Unlocking SA’s Energy Potential

A 5 - 10 year outlook on the electricity supply industry.

Fundamental structural change is needed in the South African electricity supply industry. And one can empathise with the complex balance that our decision makers need to strike in order to achieve this change. Eskom, our vertically integrated electricity monopoly, is failing – both to provide sufficient electricity and to meet its financial obligations.

There is a need to forge a sustainable energy future for a country largely dependent on coal-fired power while also bringing about a just transition for all industry participants, especially our workers, from a coal-heavy energy economy to a clean one. The unlocking of private sector capital, expertise, efficiency, cost-effectiveness and competitive drive will be central to a successful energy future in South Africa. The private sector can and must be enjoined in a way that ensures job creation, equitable participation and growth.

What can miners and commercial and industrial investors expect from the South African electricity supply industry in the coming years?

First, Eskom is going to be unbundled into three separate businesses – generation, transmission and distribution – to allow for greater transparency and competition in the electricity market. Finance Minister Tito Mboweni announced in his Budget speech in February that Eskom would get R23-billion a year for the next three years from government, under strict conditions. These include the establishment of a transmission company in which the private sector will be able to invest and which will provide open and equitable grid access to multiple generators of electricity. Members of government and trade unions have strongly opposed the restructuring of Eskom, and this opposition will need to be carefully addressed. Key to addressing trade union concerns will be a well-thought-out and widely adopted strategy to achieving a just transition from a coal-intensive economy to a low-carbon, climate-resilient economy and society. This means adopting policies, possibly involving financial and tax incentives, and coordinated education and training programmes, that will meaningfully protect the livelihoods of workers through the transition.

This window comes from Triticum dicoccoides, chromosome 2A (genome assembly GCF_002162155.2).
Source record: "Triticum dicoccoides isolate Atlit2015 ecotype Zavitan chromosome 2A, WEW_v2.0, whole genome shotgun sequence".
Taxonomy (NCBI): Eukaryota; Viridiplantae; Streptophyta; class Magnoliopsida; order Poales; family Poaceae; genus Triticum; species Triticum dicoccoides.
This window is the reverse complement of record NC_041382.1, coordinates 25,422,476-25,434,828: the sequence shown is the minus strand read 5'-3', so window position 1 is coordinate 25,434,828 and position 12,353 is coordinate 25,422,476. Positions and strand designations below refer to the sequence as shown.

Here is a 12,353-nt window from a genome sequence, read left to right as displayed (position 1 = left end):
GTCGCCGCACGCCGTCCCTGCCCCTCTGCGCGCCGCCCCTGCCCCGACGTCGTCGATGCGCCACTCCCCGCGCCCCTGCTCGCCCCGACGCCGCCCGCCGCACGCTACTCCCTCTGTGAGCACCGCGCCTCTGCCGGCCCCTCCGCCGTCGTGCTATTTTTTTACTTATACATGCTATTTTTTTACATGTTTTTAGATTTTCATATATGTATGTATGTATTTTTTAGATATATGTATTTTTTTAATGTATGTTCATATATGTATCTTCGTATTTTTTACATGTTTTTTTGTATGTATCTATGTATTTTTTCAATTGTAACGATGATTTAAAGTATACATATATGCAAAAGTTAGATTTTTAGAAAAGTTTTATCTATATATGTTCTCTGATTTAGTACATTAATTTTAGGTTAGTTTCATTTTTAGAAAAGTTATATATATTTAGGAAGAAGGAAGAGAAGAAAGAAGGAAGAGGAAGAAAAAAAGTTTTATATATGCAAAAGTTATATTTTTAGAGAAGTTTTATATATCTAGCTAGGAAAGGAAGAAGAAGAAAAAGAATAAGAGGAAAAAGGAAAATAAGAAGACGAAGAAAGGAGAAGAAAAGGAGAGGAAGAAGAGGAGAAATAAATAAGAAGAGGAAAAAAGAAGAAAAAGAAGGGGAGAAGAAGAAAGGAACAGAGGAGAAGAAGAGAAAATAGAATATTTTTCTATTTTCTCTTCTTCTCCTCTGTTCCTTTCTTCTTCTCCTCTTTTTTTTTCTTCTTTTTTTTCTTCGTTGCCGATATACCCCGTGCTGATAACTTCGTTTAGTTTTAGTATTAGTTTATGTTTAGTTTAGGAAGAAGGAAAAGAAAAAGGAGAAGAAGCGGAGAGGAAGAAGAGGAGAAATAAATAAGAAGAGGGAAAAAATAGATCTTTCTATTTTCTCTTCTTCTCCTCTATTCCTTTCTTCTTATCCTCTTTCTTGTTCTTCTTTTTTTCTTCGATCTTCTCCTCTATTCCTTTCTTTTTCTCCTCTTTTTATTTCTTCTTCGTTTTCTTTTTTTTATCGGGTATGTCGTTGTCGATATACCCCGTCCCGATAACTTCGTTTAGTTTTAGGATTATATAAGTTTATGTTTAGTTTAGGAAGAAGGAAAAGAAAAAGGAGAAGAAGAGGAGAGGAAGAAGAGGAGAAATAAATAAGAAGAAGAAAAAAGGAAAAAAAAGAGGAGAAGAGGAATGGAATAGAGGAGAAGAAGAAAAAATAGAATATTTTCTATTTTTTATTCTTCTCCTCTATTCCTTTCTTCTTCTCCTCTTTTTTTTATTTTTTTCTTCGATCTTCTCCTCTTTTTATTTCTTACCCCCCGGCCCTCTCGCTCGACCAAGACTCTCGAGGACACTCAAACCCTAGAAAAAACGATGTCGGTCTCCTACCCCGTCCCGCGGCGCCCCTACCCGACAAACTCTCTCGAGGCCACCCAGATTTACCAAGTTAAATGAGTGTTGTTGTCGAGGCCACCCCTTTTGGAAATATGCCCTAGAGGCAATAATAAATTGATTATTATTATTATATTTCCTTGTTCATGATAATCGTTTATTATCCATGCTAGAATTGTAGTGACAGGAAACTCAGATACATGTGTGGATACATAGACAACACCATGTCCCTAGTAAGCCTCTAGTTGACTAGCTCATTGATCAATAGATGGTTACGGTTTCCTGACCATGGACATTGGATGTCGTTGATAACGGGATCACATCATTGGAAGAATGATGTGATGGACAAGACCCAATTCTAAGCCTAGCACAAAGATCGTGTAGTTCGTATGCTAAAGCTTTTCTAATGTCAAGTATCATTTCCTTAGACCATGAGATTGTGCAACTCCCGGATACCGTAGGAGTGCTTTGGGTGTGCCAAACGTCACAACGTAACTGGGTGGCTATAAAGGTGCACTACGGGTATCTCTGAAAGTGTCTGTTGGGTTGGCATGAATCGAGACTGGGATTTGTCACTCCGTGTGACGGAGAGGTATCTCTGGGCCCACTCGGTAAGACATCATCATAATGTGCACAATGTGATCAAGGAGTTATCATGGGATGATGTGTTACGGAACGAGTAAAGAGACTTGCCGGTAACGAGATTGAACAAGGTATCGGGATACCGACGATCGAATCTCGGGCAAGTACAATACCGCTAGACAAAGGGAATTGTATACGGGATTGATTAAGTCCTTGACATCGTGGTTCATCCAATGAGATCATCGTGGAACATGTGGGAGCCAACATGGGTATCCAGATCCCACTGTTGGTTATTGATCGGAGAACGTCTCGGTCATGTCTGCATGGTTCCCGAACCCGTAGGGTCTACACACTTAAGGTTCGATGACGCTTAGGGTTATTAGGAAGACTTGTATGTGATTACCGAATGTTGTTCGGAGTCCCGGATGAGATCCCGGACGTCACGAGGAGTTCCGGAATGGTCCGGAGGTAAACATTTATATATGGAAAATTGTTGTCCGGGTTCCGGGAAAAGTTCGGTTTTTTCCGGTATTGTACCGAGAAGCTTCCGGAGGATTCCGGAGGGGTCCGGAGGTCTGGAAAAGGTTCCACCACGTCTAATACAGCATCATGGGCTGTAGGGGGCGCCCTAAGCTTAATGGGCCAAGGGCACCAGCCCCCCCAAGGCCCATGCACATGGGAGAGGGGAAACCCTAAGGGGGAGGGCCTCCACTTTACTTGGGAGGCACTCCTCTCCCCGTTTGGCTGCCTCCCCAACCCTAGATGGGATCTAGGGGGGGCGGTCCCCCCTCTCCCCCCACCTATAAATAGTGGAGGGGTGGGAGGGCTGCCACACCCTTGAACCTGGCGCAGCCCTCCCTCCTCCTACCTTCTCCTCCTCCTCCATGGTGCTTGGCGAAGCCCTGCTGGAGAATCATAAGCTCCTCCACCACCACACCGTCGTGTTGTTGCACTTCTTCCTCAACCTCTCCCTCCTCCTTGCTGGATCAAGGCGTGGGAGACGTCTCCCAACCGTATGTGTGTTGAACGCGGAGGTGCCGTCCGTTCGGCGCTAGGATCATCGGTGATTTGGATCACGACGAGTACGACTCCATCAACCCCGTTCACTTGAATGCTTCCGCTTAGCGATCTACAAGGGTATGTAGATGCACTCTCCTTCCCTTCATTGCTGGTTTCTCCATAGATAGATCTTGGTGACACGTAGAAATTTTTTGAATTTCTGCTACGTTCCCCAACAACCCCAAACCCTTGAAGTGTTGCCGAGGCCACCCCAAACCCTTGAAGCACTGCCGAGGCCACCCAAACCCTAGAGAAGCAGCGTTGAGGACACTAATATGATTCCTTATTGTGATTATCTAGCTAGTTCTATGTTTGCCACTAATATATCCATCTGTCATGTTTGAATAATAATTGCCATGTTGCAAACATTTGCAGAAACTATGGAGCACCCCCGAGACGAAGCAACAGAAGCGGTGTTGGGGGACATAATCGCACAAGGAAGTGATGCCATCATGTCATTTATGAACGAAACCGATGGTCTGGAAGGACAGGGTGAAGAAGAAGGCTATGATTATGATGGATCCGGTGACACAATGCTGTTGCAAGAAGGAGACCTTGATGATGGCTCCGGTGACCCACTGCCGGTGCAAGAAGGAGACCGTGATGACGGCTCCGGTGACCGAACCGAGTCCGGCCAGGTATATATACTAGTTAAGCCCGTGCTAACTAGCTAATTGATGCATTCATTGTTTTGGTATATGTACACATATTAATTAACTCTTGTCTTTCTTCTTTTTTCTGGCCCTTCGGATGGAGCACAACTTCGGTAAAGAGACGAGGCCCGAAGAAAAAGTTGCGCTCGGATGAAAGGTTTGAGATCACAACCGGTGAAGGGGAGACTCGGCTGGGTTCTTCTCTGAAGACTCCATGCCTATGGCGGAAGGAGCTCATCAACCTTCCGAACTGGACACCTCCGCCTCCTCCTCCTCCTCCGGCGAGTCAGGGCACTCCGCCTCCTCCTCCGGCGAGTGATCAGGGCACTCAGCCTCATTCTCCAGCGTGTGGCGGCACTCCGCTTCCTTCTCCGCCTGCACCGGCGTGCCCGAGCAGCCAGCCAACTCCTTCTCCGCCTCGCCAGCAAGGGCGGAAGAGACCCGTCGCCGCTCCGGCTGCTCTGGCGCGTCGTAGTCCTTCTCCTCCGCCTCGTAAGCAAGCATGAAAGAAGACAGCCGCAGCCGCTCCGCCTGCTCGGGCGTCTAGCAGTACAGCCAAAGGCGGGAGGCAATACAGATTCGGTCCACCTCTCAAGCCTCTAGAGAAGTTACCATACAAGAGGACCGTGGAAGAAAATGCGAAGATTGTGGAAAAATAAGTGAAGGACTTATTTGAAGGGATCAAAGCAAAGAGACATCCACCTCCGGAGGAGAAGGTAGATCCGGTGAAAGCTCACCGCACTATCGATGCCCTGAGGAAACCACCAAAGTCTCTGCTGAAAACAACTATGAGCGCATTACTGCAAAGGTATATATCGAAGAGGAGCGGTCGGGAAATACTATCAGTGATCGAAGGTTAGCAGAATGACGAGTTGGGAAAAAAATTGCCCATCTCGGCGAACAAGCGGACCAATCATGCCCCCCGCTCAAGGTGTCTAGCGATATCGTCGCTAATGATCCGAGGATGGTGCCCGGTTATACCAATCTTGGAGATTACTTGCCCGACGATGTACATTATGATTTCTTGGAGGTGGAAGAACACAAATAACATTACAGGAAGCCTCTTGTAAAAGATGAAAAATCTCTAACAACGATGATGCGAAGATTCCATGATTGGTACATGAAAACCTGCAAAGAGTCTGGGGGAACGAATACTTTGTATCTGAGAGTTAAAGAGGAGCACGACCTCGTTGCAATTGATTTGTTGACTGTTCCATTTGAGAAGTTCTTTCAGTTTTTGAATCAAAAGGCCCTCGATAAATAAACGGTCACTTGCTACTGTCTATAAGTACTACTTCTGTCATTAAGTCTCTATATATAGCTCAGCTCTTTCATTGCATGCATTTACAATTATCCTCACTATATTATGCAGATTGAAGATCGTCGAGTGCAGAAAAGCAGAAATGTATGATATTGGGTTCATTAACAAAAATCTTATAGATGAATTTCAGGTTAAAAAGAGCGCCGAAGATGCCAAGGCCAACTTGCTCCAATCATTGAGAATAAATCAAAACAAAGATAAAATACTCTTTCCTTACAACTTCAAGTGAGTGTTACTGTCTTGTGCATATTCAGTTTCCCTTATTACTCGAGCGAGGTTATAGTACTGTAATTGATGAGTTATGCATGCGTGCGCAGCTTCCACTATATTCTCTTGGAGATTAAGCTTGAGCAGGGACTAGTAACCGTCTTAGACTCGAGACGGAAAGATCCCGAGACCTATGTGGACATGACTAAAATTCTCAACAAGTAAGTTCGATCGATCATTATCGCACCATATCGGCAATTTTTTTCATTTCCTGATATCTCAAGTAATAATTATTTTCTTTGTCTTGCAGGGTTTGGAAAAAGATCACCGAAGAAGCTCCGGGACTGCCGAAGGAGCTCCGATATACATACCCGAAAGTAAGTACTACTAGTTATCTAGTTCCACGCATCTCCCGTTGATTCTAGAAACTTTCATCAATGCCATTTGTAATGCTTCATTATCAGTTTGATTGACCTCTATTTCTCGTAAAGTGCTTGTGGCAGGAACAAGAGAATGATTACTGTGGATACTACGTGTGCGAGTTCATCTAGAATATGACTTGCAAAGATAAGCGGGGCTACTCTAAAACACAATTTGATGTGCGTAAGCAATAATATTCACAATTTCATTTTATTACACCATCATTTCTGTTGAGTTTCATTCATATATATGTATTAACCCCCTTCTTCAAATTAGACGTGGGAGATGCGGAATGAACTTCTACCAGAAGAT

Second, we can expect clarity on South Africa’s future energy mix through the imminent finalisation of the Integrated Resource Plan (IRP) 2019. On 6 March 2019, a new draft IRP 2019 was submitted to the National Economic Development and Labour Council (NEDLAC) for review and the making of recommendations to cabinet. Having gone through a public commenting process, the IRP will then be subject to policy interventions by government, finalised and published in the Government Gazette. The IRP is an electricity infrastructure development plan based on a least-cost electricity supply and demand balance, taking into account security of supply and the environment.